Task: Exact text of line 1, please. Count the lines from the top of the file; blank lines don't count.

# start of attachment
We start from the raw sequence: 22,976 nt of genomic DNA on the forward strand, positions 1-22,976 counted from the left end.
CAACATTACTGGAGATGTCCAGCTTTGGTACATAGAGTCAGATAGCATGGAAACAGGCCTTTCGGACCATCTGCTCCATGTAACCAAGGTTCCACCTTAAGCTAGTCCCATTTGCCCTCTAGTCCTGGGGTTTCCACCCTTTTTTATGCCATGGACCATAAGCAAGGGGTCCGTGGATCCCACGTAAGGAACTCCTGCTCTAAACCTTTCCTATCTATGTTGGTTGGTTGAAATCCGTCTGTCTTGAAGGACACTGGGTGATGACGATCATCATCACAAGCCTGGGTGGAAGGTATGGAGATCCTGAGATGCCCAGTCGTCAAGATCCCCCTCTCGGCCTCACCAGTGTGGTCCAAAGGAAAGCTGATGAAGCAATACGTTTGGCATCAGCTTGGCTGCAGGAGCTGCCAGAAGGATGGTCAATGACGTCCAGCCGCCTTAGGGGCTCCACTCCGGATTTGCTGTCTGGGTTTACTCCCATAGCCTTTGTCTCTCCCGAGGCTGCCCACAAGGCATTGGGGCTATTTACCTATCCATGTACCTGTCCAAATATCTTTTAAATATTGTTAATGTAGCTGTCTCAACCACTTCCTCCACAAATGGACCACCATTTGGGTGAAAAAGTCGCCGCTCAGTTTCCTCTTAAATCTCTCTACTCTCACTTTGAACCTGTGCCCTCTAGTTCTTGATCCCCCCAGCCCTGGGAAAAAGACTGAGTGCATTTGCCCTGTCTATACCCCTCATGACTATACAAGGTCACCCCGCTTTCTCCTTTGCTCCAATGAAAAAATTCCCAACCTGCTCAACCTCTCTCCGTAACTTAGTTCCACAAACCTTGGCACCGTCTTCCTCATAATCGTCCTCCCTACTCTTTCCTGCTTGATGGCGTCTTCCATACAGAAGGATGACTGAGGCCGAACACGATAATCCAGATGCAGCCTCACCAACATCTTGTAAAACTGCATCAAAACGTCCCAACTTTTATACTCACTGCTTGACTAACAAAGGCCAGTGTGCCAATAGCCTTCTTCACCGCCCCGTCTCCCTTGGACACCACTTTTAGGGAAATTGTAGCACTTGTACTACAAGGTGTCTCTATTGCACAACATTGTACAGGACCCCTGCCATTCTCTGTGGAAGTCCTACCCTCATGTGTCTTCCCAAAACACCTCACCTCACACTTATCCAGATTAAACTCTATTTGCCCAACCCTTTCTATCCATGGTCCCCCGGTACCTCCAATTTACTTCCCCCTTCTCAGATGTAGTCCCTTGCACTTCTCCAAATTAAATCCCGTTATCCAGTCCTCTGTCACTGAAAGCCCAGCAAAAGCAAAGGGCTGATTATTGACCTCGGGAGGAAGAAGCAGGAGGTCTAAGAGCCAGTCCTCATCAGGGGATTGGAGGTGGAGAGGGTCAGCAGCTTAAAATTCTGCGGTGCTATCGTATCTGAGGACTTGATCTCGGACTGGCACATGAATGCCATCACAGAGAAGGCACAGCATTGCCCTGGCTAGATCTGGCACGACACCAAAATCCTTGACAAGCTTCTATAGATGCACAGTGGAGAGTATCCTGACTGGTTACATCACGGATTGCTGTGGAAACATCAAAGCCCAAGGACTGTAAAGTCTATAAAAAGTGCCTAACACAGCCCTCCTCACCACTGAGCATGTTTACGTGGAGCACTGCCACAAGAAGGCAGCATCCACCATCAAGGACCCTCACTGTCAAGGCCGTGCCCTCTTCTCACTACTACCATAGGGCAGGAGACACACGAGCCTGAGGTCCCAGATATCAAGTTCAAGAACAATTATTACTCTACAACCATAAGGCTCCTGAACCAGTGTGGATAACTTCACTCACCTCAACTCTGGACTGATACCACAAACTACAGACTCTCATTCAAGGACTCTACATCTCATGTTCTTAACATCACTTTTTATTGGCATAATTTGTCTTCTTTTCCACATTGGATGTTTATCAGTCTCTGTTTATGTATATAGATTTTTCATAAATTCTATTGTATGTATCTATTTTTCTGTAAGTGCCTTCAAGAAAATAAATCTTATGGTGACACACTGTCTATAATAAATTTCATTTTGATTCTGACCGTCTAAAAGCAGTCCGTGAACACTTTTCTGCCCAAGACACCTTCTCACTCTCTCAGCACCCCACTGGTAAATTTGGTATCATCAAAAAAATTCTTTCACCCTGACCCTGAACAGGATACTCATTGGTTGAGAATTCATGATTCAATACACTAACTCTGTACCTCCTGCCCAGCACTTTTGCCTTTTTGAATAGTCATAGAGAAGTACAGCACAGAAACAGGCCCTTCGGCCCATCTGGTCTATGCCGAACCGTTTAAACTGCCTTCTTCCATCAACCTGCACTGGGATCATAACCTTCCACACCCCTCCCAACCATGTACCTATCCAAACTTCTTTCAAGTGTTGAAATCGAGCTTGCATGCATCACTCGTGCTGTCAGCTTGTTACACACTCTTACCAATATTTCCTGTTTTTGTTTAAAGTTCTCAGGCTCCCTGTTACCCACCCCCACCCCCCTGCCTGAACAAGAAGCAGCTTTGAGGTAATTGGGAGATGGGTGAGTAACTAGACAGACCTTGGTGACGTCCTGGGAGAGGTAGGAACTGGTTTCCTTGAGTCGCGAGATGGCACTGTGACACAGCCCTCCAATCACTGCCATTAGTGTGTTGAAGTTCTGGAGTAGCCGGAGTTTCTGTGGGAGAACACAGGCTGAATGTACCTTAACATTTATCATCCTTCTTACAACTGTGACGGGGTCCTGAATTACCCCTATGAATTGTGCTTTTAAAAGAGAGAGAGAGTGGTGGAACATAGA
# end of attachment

We start from the raw sequence: 22,976 nt of genomic DNA on the forward strand, positions 1-22,976 counted from the left end.